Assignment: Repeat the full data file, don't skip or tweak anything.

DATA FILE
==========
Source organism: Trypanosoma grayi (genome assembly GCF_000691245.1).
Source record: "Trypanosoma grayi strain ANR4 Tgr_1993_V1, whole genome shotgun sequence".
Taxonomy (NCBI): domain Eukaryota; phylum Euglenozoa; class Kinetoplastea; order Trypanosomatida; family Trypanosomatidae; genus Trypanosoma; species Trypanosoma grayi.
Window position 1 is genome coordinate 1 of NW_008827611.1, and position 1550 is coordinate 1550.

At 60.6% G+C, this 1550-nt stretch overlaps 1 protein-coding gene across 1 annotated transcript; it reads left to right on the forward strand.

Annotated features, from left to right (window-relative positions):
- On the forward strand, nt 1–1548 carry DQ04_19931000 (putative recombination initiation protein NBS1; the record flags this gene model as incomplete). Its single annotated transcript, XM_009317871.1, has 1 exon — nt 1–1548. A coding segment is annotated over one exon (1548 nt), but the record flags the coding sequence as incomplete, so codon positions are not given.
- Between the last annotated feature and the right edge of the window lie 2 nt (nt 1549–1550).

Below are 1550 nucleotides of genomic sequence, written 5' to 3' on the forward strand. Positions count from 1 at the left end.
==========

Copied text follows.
Source organism: Trypanosoma grayi (genome assembly GCF_000691245.1).
Source record: "Trypanosoma grayi strain ANR4 Tgr_1993_V1, whole genome shotgun sequence".
Taxonomy (NCBI): domain Eukaryota; phylum Euglenozoa; class Kinetoplastea; order Trypanosomatida; family Trypanosomatidae; genus Trypanosoma; species Trypanosoma grayi.
Window position 1 is genome coordinate 1 of NW_008827611.1, and position 1550 is coordinate 1550.

At 60.6% G+C, this 1550-nt stretch overlaps 1 protein-coding gene across 1 annotated transcript; it reads left to right on the forward strand.

Annotated features, from left to right (window-relative positions):
- On the forward strand, nt 1–1548 carry DQ04_19931000 (putative recombination initiation protein NBS1; the record flags this gene model as incomplete). Its single annotated transcript, XM_009317871.1, has 1 exon — nt 1–1548. A coding segment is annotated over one exon (1548 nt), but the record flags the coding sequence as incomplete, so codon positions are not given.
- Between the last annotated feature and the right edge of the window lie 2 nt (nt 1549–1550).

Below are 1550 nucleotides of genomic sequence, written 5' to 3' on the forward strand. Positions count from 1 at the left end.